PORTLAND, Ore. (KOIN) — On May 18, 1980 at 8:32 a.m. the Pacific Northwest changed in a instant. The entire north face of Mount St. Helens slid away, creating the largest landslide ever recorded.

The violent eruption killed 57 people, destroyed more than 250 homes and sent people in the Toutle River valley running for their lives.

“I was living in Australia and I can remember where I was when Mount St. Helens exploded,” Oregon State University geologist Adam Kent said. 

Kent ended up moving to the northwest to study volcanoes.

“It was the start of the realization that America has significant volcanic hazards and really they need to be understood,” Kent said. 

He said on this 38th anniversary, when Hawaii’s largest volcano just happens to be spewing lava and gas, it’s important to recognize the Cascade volcanoes have no connection to what’s happening there.

Even so, we are surrounded by active volcanoes, including Mt. Hood, which last erupted in the 1780s. 

“Lewis and Clark didn’t see the eruption, but they recorded some effects on local rivers, the Sandy River in particular,” Kent said. 

Scientists say Mt. Hood, Mount St. Helens and several other Cascade volcanoes still have the potential to erupt in the foreseeable future.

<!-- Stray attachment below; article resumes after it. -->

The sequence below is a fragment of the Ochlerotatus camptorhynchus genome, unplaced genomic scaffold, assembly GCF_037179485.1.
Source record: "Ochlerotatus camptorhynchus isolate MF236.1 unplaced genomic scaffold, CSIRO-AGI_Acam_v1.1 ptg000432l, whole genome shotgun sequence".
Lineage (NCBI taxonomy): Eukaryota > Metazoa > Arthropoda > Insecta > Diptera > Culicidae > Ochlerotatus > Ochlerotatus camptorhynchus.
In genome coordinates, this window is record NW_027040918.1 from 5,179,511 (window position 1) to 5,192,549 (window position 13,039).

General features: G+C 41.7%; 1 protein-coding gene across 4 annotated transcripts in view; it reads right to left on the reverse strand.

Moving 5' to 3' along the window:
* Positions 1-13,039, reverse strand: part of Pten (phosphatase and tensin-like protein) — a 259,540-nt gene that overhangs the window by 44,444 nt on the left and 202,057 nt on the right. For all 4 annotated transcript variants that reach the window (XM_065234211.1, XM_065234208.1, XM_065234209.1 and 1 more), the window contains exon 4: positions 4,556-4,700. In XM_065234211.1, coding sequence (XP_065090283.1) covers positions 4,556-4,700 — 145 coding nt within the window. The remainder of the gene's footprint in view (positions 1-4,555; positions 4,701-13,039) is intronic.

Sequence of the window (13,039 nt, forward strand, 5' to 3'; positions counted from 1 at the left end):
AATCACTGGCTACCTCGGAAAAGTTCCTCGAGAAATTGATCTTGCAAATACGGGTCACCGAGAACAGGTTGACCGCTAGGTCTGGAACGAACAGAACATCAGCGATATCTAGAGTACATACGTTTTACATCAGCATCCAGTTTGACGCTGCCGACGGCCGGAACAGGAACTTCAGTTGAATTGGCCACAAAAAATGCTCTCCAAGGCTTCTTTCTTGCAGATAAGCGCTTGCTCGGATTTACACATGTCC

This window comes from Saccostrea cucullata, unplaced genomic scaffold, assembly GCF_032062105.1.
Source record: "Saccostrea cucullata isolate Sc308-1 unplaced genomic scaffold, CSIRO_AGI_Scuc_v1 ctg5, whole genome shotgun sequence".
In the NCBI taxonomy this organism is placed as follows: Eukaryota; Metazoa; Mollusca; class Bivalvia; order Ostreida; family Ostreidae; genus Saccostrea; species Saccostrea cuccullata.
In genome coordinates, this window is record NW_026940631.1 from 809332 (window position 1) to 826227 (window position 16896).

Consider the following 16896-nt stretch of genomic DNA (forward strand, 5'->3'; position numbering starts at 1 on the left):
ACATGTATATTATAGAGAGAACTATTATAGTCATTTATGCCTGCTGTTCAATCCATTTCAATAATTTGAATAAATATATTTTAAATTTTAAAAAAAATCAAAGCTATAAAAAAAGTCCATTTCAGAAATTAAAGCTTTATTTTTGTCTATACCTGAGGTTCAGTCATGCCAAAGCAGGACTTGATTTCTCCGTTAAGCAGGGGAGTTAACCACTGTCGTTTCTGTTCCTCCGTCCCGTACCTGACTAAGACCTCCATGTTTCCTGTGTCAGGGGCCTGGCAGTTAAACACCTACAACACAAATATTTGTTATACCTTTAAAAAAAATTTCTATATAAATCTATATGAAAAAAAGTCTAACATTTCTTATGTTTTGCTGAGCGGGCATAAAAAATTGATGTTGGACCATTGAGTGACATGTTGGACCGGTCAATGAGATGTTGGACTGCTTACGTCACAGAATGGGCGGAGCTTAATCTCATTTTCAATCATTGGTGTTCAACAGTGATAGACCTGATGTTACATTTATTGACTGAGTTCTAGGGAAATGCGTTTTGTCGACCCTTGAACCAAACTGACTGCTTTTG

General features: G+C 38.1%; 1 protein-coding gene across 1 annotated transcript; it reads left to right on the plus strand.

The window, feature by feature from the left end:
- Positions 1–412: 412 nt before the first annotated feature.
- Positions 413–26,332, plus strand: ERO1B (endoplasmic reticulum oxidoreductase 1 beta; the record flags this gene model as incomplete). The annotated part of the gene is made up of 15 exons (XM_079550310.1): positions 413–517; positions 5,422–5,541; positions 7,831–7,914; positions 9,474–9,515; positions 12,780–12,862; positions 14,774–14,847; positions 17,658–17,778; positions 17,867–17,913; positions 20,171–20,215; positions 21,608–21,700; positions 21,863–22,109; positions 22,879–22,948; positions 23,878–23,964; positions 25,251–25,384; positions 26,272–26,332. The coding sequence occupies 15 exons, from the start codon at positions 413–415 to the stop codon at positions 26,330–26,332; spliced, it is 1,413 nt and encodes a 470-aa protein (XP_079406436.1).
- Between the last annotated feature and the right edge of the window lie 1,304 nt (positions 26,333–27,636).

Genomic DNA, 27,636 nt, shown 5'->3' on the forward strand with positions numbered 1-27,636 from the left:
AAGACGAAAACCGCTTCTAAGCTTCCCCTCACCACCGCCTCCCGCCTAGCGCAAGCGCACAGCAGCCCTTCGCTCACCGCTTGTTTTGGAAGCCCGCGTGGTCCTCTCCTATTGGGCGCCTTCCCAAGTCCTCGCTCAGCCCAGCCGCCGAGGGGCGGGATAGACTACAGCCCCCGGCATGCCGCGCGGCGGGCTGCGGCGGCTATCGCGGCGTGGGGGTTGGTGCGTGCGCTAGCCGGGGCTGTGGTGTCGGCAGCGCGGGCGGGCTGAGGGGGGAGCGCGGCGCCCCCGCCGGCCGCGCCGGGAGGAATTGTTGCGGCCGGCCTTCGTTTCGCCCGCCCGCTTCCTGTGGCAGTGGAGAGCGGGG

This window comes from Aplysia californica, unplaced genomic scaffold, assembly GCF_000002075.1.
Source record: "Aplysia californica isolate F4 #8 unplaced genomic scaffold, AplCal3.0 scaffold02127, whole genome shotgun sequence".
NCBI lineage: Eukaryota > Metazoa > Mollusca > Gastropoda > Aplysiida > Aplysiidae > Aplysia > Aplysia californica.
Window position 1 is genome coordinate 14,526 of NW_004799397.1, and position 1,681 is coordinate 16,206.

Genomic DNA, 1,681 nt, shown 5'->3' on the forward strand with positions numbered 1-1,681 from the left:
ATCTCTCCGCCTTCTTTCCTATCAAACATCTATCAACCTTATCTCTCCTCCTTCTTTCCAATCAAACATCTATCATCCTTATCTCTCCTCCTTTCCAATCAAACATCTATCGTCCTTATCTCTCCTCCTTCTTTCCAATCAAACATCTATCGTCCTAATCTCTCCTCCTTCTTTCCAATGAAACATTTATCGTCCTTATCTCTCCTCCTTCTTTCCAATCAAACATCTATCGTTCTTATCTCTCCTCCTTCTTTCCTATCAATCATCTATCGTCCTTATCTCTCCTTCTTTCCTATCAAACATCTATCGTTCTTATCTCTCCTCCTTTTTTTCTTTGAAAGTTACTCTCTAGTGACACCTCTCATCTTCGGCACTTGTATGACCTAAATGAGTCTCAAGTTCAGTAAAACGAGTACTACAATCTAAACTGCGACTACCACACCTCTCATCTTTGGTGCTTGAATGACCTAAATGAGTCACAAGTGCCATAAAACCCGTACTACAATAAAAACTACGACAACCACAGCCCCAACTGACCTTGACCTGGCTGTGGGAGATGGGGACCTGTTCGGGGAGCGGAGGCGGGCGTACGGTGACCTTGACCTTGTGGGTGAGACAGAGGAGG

Mount St. Helens has forever etched in our minds the hazards associated with living near volcanoes. Scientists say understanding those hazards will be key to staying alive the next time a local volcano heats up. 

Thanks to research and technological advances following the Mount St. Helens eruption, there is plenty of information to help people prepare for another event. The U.S. Geological Survey’s volcano website can tell you a lot, for instance, if you live along the Sandy River, it would take about 3 hours for a major mud flow, or lahar, to rush down Mt. Hood to where the Sandy meets the Columbia River. 

USGS Volcano Hazards Program